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Changes in "Lab hints and tips" between 2015-09-11 15:05 by Christopher Peters and 2015-09-11 15:06 by Christopher Peters.

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Lab hints and tips

Methodology 1) Do selective unit testing. Don't implement a lot of code and then expect it all to work. Divide and conquer: if a computer can do it, why can't you?If it doesn't (it won't ...) how will you locate the error? Divide and conquer.

2) Use a pen and paper to solve problem subsets first. Mathematics programming is more than maths and programming combined. You are trying to solve both issues at once when you move directly to the computer. First solve and understand the math using pen and paper. Then solve the programming issues.

3) Be critical of instructions. Real instructions are always inaccurate and/or vague. You need to correct them and fill in the gaps where necessary. Implementing equations without trying to understand them (see step 2), will guarantee many hours of wasted time in these labs and the real world.

Lab setup Arguably one of the most difficult aspects of the labs is getting your programming environment up and running with the skeleton code. The large number of various operating systems, development environments and versions make it difficult to provide a single solution. The following details may therefore be helpful for setting the labs up on your particular configuration:

Windows and Microsoft Visual Studio A useful guide can be found here by previous DH2323 student Victor Dahlin on conducting a setup in Microsoft Visual Studio 2013. Note that in order to easily enable cout output to the console, you may need to set the project to be a console application in the properties menu.

MacOS (with XCode) A useful guide by previous DH2323 student Andreas Kramer can be found here.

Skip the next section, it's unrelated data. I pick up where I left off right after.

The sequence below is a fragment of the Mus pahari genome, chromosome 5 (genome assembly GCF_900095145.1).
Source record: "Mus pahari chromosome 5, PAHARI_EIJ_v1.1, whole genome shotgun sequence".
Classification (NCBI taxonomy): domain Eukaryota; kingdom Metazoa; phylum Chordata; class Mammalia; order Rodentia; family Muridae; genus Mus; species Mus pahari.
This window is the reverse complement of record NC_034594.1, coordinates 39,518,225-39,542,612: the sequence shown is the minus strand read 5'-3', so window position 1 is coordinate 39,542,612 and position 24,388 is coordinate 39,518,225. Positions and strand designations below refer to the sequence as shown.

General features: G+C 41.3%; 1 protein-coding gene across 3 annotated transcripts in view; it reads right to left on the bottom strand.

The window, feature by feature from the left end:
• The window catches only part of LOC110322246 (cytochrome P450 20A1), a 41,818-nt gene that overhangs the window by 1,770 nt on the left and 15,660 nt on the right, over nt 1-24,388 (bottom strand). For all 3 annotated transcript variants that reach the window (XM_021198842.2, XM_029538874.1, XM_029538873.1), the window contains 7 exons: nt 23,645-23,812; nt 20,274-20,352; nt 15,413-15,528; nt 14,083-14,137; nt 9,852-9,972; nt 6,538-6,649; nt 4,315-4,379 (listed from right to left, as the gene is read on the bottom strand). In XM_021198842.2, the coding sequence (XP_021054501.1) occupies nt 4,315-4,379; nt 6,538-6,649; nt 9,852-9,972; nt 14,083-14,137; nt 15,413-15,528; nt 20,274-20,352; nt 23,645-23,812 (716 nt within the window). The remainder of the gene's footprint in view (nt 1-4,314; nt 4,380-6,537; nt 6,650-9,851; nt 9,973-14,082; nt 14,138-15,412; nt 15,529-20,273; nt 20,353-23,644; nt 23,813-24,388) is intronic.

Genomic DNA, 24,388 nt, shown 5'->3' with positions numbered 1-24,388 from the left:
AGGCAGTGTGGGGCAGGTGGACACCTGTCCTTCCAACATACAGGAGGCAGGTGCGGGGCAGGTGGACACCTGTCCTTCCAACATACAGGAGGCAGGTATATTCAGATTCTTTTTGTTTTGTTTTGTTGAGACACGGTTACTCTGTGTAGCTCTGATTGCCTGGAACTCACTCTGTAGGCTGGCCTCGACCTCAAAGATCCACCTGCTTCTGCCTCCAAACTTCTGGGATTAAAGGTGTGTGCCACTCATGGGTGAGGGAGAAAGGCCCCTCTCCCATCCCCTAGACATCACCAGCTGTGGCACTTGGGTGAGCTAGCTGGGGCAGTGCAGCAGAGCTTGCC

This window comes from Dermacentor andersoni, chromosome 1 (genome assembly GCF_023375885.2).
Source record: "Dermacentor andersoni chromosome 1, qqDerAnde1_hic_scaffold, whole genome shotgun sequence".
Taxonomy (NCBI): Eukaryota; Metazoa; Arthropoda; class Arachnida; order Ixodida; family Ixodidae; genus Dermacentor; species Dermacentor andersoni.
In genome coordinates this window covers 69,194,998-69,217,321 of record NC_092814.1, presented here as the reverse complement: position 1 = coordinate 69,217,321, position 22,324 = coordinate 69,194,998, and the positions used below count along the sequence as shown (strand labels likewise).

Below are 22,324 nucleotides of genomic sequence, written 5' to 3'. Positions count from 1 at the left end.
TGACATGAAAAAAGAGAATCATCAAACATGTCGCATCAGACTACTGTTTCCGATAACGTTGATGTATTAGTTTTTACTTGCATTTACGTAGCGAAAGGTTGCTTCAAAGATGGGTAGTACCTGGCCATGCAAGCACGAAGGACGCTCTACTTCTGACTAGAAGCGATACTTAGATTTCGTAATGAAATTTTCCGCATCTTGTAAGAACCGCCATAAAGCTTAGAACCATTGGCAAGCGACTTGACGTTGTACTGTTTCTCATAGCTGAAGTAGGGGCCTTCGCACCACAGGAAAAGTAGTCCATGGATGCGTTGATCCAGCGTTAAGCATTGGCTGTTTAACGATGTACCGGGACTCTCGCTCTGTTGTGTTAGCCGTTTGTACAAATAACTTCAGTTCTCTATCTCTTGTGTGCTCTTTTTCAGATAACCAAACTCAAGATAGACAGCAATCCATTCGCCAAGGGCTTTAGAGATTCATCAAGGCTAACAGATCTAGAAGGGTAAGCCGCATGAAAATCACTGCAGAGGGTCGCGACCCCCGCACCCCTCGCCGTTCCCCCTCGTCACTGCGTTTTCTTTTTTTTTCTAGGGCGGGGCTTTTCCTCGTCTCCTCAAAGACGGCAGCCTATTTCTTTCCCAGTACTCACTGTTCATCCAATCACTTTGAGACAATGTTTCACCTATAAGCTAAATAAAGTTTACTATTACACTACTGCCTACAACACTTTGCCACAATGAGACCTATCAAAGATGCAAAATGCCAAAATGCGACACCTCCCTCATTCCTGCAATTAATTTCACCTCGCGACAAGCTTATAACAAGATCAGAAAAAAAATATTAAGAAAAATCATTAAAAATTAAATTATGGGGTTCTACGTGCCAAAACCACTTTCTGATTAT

MacOS (without XCode) Previous DH2323 student Mikael Hedin recommends the following:

Install fink (http://www.finkproject.org/)fink install sdlInclude in your Makefile: CXXFLAGS=$(shell sdl-config --libs) $(shell sdl-config --cflags)make

General hints and tips

Lab 3 There are some misprints in the Lab 3 documentation (not difficult to spot, hopefully...):

1. Eqn. (3) and (4) on page 2 should refer to W/2 instead of W2 and H/2 instead of H2, respectively.

2. In section 5 on page 11, it repeatedly mentions the inverse "1=z" - it should be "1/z"

3. On page 14, the reflectance element of the Vertex struct should be represented a vec3 and not vec2 as printed.Hints:Issues with triangle borders (or gaps) being drawn may relate to missing out the drawing of pixels in one of the loops related to triangle filling operations. Check the starting and finishing conditions of those loops.On page 14, the Light power of 1.1f * vec3(1,1,1) is not enough to give clear illumination. Try the value from the previous lab of 14.1f * vec3(1,1,1), especially if you are not getting good results for the illumination questions at the end of the lab.Per vertex illumination is implemented in the vertex shader using eq. 10 and 11. The normal vectors of vertices are identical to those of triangles in this scene.Per pixel illumination involves 3D position stored in the pixel structure. Do not interpolate the original 3D positions linearly, interpolate the transformed position (which is multiplied by inverse z value).Be careful of the following:Accidentally converting floats to integers: Make sure your floats are being evaluated as such, and not being converted to integers. E.g. be careful of using "zinv = 1/vtx.z" instead of the correct "zinv = 1.0f/vtx.z"If you are having segmentation fauls, you need to implement some form of bounds checking i.e. if it is possible for a vertex of a triangle be placed outside of the view, it would access the depth buffer out of bounds resulting in a segmentation fault.

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